A couple’s story: Teacher-and seaman-turned carapreneurs

Beyond idyllic beaches, Olivia and Manuel Palazo of Brgy. San Roque, Alaminos found their “white gold” in carabao’s milk. Their tenacity in dairying brought them out of their unfavorable situation and led them to a new start and better tomorrow.(Photo by Charlene Joanino)

Alaminos City is a 4th class municipality in the province of Pangasinan, which entices local and foreign tourists for its famous Hundred Island National Park. For many tourists, it is a common favorite because of the well-protected scenery.

The islands, which are believed to be two million years old, can easily mesmerize tourists, thus, provide business opportunities for local residents e.g., island and beach hopping.

While this is so, a couple from Brgy. San Roque chose to fix their eyes on a different, albeit more challenging venture. Theirs was to mine a treasure that they consider as “white gold”.  This is not the precious metal that is used to make jewelry but the nutrient-rich whitish liquid that is buffalo’s milk. 

Manuel and Olivia Palazo had no regrets shifting from one profession to another. While they were earning more than enough as a seaman and as a teacher, respectively, they both agree that dairying is a better choice.

“It’s easy money and we don’t need to work long hours every day so we get to spend more time with each other now unlike before,” Olivia said.

The couple believes that working with the family makes everything worthwhile. For them, it’s more than just a job, but a way of life and they see themselves engaged in this business for as long as they can.

Rough Start

Manuel and Olivia got involved in dairying in 2013 and just like many dairy farmers in Pangasinan, they started with crossbred buffaloes. While they were already producing milk, they slacked off and eventually totally stopped collecting and selling because of the lack of market demand.

They then ventured in various businesses such as soft drink dealing, poultry supply distributorship, and livestock raising. While these provided for the family, the business was taking up too much of their time and required more labor and capital.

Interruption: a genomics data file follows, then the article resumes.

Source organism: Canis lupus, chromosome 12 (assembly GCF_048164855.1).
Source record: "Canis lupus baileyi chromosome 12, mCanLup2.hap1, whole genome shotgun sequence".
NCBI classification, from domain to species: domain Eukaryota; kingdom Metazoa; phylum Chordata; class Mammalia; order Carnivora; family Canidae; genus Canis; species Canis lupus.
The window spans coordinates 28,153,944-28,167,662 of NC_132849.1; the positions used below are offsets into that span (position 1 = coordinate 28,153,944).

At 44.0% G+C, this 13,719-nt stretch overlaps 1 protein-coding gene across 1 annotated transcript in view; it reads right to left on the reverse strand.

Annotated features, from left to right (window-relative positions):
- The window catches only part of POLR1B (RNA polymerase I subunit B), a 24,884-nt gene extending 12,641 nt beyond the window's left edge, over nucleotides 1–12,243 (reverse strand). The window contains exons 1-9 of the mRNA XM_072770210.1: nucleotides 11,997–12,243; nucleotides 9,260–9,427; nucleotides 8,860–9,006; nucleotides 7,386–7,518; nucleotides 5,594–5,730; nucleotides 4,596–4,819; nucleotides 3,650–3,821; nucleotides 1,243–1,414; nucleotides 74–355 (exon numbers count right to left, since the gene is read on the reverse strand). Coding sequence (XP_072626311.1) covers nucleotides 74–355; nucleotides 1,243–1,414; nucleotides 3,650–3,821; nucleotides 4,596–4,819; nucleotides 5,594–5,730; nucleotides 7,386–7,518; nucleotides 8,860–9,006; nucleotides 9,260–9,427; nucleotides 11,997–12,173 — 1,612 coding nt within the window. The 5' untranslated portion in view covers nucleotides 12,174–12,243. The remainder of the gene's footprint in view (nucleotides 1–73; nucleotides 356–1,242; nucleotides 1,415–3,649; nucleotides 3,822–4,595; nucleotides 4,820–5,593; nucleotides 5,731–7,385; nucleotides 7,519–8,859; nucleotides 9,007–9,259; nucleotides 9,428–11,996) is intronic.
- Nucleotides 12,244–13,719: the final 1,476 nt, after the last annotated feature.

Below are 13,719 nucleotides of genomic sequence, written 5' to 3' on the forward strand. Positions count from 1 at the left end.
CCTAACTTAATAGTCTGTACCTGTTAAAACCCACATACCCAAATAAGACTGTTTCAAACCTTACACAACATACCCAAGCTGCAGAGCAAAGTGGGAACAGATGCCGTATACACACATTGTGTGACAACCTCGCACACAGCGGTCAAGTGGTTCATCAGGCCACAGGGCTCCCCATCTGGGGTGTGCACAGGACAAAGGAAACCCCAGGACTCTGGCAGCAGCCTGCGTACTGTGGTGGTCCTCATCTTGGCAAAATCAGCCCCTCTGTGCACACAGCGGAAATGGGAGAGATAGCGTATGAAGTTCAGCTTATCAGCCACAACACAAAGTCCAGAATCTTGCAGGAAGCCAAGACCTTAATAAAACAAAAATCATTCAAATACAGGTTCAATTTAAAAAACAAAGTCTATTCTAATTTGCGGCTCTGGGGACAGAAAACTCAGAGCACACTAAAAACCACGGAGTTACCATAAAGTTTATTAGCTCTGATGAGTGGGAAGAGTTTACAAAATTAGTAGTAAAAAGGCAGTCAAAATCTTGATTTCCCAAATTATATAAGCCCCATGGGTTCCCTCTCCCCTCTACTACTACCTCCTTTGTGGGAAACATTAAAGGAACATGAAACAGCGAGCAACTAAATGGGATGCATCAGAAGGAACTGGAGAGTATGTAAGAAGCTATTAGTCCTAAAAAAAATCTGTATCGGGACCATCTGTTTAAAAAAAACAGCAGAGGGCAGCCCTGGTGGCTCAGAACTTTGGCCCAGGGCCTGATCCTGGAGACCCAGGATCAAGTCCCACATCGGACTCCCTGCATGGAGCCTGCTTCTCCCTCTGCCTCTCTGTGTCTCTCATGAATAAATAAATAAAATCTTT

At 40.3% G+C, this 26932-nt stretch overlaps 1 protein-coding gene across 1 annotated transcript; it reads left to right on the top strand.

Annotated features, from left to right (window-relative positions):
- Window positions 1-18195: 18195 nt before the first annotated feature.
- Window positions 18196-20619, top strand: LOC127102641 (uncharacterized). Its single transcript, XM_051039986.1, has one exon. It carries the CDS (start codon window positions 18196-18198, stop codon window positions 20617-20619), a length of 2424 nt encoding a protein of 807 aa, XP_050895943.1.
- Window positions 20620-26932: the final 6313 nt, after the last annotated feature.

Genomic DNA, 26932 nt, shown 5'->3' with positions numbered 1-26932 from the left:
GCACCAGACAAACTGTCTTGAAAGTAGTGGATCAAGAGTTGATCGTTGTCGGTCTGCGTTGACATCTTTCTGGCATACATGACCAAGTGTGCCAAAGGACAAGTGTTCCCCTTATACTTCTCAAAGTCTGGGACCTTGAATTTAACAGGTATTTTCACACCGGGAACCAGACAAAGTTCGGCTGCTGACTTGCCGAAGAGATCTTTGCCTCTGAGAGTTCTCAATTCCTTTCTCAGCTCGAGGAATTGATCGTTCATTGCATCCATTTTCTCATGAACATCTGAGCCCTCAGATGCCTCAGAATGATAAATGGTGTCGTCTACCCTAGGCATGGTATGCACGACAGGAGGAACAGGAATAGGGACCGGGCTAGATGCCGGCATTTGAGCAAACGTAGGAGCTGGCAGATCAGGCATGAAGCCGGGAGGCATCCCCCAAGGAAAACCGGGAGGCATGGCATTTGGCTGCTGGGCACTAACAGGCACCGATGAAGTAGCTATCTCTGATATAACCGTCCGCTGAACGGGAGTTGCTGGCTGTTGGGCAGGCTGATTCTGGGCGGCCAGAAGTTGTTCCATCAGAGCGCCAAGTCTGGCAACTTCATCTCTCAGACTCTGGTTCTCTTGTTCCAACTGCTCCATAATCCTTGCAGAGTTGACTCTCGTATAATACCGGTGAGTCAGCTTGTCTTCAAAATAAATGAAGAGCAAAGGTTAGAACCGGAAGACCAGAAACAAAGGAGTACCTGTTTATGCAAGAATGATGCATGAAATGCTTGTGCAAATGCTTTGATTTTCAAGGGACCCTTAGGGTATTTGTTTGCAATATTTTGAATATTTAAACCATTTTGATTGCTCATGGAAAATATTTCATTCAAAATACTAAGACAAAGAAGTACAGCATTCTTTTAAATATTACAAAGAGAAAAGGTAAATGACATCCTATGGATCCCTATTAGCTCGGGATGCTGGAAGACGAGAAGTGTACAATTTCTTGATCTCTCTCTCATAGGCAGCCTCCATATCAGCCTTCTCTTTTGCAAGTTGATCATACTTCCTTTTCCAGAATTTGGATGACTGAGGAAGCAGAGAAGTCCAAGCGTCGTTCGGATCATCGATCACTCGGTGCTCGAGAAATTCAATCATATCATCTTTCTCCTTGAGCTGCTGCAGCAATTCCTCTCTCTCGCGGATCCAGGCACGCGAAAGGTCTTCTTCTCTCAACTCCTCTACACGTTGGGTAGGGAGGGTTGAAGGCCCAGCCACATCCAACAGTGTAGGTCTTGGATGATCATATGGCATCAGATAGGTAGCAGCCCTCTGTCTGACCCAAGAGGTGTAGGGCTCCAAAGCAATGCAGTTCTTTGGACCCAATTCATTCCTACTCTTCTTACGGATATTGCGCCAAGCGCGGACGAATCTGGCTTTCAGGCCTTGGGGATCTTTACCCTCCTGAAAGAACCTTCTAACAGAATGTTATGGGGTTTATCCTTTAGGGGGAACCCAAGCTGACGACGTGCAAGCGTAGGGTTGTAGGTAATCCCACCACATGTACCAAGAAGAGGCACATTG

New Market

With the hopes of selling their produce, Olivia opted to vend on the side of the street hoping that motorists and passers by would notice. The seemingly unfavorable situation paved way for new patrons— Indians who are willing to pay for milk higher than the regular price. Working only for at most 4 hours a day, they are now earning 900 to 1,100 pesos daily.

“What we are producing is not enough to supply their (Indian) demand. We needed to produce more,” Olivia added.

It may be a bumpy start but Manuel and Olivia pinned their hope on the potential of dairy buffalo business. In 2017, they were back in full swing and decided to sell all their other livestock to focus on buffaloes.

Great Tandem

Working together as a team is an important part of their daily lives. Manuel is in charge of gathering forage while Olivia prepares the animals for milking.

“Once a teacher, always a teacher.” This old adage still rings true with Olivia since she did not lose her passion for learning and teaching. It is Olivia’s task to participate in training and seminars and share all her learnings not just to her husband but also to the other farmers in their community. She is an accredited Farmer Livestock School on Dairy Buffalo Production (FLS-DBP) facilitator. She facilitated the first FLS-DBP in Pangasinan together with her co-facilitators trained by PCC.

With the couple’s committed teamwork, they are able to achieve promising results. The income they earn from dairying not only provides for their daily basic needs but also partially pays for a property, which they initially planned on selling someday to finance their daughter’s education. This plan, they said, might not pan out anyway because they are both faithful that their sales from milk can afford their daughter’s educational expenses.

Dreaming on together
With continuous hard work and patience, the Palazos hope to someday not only produce but also process  milk and put up their own processing facility. It is a dream that they are starting to work on. 
Their goal, however, is not to prosper just for themselves but for others as well by encouraging them to venture into dairy production.